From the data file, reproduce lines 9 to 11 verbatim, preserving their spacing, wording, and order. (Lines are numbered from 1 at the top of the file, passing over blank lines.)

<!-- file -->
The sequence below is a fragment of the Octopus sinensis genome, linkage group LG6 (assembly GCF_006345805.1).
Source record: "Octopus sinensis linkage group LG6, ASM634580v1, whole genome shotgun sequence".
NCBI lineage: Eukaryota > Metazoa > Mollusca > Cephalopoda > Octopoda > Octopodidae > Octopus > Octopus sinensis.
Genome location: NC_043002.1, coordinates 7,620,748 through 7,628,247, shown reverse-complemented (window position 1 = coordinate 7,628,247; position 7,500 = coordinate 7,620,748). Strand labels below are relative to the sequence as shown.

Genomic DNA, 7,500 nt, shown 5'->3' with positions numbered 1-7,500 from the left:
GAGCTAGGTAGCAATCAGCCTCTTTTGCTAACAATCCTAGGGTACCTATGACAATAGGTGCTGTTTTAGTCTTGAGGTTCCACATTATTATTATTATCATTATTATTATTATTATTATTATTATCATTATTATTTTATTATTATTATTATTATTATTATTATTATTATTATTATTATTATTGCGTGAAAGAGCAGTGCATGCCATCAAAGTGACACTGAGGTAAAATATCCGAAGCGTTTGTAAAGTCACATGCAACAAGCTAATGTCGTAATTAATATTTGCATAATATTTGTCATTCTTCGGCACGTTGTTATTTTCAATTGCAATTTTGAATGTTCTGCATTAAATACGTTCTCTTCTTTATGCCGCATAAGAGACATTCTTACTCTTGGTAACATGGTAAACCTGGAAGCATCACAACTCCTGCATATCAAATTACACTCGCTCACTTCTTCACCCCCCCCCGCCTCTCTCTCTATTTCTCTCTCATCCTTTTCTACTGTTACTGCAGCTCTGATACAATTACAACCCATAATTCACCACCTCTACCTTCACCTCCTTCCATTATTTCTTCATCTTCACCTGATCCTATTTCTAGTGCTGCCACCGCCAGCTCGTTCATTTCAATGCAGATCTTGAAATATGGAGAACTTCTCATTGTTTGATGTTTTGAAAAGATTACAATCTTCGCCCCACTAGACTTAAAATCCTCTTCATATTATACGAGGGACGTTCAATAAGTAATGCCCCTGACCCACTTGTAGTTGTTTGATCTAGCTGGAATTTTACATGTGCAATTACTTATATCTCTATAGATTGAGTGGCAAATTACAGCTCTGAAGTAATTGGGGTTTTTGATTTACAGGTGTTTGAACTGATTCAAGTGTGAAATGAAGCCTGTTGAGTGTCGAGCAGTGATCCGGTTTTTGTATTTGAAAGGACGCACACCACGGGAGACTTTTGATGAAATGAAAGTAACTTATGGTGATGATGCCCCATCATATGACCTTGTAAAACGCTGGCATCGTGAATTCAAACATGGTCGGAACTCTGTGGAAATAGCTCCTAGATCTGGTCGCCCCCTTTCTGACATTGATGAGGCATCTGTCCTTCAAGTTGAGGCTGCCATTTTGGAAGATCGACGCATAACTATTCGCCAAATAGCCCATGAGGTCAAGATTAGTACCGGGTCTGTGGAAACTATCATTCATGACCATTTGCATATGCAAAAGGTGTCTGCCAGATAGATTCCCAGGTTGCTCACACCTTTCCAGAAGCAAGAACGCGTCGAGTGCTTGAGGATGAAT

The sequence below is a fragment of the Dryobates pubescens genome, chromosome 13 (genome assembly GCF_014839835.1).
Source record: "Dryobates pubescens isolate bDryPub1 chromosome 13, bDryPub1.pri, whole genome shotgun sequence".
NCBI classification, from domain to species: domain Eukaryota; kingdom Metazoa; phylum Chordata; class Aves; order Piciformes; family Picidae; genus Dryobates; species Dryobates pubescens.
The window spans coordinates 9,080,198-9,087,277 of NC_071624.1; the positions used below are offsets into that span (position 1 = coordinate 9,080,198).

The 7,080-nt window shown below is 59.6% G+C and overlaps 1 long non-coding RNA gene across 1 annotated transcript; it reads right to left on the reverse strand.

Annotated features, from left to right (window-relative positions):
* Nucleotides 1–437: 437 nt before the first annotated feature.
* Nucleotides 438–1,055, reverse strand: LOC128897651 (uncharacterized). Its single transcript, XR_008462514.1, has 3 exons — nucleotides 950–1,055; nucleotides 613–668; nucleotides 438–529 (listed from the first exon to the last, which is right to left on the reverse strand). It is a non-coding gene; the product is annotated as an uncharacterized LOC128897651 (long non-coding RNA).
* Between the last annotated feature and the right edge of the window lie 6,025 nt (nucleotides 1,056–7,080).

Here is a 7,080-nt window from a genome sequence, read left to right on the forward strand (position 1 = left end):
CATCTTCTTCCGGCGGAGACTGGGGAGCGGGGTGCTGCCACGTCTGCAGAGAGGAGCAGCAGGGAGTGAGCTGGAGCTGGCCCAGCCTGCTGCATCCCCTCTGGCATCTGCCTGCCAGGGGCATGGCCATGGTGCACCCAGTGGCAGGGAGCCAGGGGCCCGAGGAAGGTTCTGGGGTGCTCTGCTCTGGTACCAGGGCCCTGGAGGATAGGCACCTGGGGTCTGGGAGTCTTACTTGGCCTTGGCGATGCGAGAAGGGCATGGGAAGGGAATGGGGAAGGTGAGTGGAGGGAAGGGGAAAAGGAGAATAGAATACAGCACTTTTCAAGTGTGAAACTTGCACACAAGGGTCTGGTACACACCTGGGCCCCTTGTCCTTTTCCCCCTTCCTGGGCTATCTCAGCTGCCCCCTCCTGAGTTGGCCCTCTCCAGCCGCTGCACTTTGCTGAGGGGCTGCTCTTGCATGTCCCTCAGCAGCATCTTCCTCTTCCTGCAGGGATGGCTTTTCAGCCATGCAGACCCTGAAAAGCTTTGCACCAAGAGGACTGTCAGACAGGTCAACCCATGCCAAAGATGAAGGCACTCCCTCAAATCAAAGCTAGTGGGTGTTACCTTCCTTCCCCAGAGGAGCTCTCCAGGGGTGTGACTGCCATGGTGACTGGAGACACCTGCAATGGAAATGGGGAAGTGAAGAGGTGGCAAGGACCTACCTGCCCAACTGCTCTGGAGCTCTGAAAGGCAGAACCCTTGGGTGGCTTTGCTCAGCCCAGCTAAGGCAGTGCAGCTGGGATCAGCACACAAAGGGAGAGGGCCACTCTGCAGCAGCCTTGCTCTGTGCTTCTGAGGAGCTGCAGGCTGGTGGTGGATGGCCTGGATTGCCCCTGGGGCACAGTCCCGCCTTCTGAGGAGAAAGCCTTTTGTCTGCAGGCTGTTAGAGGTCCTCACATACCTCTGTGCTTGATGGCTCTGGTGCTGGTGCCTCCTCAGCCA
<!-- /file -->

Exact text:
NCBI classification, from domain to species: domain Eukaryota; kingdom Metazoa; phylum Chordata; class Aves; order Piciformes; family Picidae; genus Dryobates; species Dryobates pubescens.
The window spans coordinates 9,080,198-9,087,277 of NC_071624.1; the positions used below are offsets into that span (position 1 = coordinate 9,080,198).

The 7,080-nt window shown below is 59.6% G+C and overlaps 1 long non-coding RNA gene across 1 annotated transcript; it reads right to left on the reverse strand.